Long-Sought Higgs Boson Decay Finally Measured

The Large Hadron Collider tunnel. Maximilien Brice/CERN

The Higgs boson, the particle responsible for giving everything in the universe mass, was discovered six years ago. And now, researchers at CERN have finally witnessed how it decays. The observations, submitted for publication, are consistent with the Standard Model of particle physics.

According to the Standard Model, the Higgs boson should decay into two bottom quarks. Bottom quarks are the second-heaviest of the six quarks (the lightest two make up protons and neutrons), and this decay mechanism for the Higgs boson is the most common. The Higgs should decay into these pairs roughly 60 percent of the time.

But at the frontier of particle physics, even common things are not easy to find. It took ATLAS and CMS six years to establish this decay beyond any doubt. More unusual decay modes (with tau leptons, top quark, or even photons) were actually easier to extract from the background noise. There are other interactions that produce bottom pairs, so the researchers had to sift through a lot of data and perform a complex analysis to measure the rate of the decay.

“This observation is a milestone in the exploration of the Higgs boson," Karl Jakobs, spokesperson of the ATLAS collaboration, said in a statement. "It shows that the ATLAS and CMS experiments have achieved deep understanding of their data and a control of backgrounds that surpasses expectations. ATLAS has now observed all couplings of the Higgs boson to the heavy quarks and leptons of the third generation as well as all major production modes."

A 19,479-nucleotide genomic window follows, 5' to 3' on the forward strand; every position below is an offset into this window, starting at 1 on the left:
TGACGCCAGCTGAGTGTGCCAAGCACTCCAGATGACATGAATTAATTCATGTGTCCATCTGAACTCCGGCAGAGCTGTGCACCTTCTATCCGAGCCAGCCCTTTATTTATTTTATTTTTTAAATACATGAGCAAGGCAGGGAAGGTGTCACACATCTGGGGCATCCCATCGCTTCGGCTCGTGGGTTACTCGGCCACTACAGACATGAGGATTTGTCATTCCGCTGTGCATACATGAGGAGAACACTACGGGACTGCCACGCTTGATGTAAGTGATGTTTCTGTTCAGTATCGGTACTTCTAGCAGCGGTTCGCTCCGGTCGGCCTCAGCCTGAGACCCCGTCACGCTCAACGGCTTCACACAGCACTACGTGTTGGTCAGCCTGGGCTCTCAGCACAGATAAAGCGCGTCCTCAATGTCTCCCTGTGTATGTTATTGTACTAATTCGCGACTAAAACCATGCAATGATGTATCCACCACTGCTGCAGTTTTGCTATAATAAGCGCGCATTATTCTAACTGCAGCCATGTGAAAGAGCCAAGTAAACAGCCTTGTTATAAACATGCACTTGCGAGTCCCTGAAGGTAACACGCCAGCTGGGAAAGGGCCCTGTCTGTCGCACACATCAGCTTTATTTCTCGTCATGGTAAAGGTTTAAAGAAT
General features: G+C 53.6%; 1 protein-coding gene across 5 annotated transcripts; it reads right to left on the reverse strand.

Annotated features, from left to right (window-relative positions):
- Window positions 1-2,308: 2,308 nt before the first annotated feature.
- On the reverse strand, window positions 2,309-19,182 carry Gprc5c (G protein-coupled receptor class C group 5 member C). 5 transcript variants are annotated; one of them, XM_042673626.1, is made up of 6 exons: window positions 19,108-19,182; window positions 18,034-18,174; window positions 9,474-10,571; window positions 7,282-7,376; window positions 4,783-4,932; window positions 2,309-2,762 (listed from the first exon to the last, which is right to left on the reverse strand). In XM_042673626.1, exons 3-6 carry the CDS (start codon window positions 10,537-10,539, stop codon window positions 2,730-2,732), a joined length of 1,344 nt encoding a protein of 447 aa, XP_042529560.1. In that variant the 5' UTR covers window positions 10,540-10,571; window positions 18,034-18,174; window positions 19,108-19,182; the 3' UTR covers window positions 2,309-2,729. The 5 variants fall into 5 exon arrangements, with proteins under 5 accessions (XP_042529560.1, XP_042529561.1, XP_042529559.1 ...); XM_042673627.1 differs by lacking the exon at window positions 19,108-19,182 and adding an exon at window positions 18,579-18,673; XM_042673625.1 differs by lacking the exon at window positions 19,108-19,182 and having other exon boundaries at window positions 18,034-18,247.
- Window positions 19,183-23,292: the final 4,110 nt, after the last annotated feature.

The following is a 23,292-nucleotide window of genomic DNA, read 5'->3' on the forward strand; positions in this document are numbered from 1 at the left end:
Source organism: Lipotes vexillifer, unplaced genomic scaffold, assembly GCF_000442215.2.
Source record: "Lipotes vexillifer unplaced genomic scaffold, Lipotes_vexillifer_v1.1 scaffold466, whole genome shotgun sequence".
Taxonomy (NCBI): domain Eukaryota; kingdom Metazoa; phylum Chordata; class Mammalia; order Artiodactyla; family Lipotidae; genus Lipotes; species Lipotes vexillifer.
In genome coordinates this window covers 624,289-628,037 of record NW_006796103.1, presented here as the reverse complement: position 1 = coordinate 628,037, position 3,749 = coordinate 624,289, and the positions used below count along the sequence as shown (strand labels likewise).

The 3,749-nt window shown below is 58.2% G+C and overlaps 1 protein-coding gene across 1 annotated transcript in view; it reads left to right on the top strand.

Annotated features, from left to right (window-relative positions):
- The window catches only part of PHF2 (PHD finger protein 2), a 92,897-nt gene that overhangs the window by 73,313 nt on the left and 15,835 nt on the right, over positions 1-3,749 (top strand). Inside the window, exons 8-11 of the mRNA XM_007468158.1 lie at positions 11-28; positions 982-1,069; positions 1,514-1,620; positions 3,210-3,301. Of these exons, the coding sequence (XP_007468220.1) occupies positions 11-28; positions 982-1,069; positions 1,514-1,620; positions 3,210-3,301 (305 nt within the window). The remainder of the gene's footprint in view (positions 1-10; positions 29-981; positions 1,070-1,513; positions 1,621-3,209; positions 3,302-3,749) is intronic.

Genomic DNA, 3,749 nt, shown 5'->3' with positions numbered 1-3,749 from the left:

These measurements are important, but it is still early days for a complete picture of the Higgs. There might be a rarer decay mode yet to be discovered or maybe the measurements won’t agree with the Standard Model once refined. The Standard Model is extremely powerful, but it has limitations and scientists hope to find physics beyond this theory.  

“The experiments continue to home in on the Higgs particle, which is often considered a portal to new physics," said CERN Director for Research and Computing Eckhard Elsen. "These beautiful and early achievements also underscore our plans for upgrading the LHC to substantially increase the statistics. The analysis methods have now been shown to reach the precision required for exploration of the full physics landscape, including hopefully new physics that so far hides so subtly."

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